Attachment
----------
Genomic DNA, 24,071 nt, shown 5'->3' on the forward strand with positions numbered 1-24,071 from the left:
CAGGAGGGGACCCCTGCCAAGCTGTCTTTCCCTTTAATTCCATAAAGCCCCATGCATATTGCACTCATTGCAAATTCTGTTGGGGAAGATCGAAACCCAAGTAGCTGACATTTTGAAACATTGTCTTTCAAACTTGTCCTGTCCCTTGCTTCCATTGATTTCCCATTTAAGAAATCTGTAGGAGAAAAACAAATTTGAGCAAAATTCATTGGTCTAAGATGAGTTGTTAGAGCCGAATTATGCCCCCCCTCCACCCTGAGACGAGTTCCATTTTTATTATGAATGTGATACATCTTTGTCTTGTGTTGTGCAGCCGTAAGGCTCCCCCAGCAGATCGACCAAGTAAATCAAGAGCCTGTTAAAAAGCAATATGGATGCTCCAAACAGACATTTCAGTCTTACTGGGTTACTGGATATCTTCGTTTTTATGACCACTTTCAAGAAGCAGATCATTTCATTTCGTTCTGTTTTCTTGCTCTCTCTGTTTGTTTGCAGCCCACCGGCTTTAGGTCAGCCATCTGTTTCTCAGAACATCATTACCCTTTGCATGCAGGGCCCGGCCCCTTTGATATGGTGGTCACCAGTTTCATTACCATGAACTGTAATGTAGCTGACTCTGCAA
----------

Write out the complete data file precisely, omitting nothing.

Genomic DNA, 24,071 nt, shown 5'->3' on the forward strand with positions numbered 1-24,071 from the left:
CAGGAGGGGACCCCTGCCAAGCTGTCTTTCCCTTTAATTCCATAAAGCCCCATGCATATTGCACTCATTGCAAATTCTGTTGGGGAAGATCGAAACCCAAGTAGCTGACATTTTGAAACATTGTCTTTCAAACTTGTCCTGTCCCTTGCTTCCATTGATTTCCCATTTAAGAAATCTGTAGGAGAAAAACAAATTTGAGCAAAATTCATTGGTCTAAGATGAGTTGTTAGAGCCGAATTATGCCCCCCCTCCACCCTGAGACGAGTTCCATTTTTATTATGAATGTGATACATCTTTGTCTTGTGTTGTGCAGCCGTAAGGCTCCCCCAGCAGATCGACCAAGTAAATCAAGAGCCTGTTAAAAAGCAATATGGATGCTCCAAACAGACATTTCAGTCTTACTGGGTTACTGGATATCTTCGTTTTTATGACCACTTTCAAGAAGCAGATCATTTCATTTCGTTCTGTTTTCTTGCTCTCTCTGTTTGTTTGCAGCCCACCGGCTTTAGGTCAGCCATCTGTTTCTCAGAACATCATTACCCTTTGCATGCAGGGCCCGGCCCCTTTGATATGGTGGTCACCAGTTTCATTACCATGAACTGTAATGTAGCTGACTCTGCAA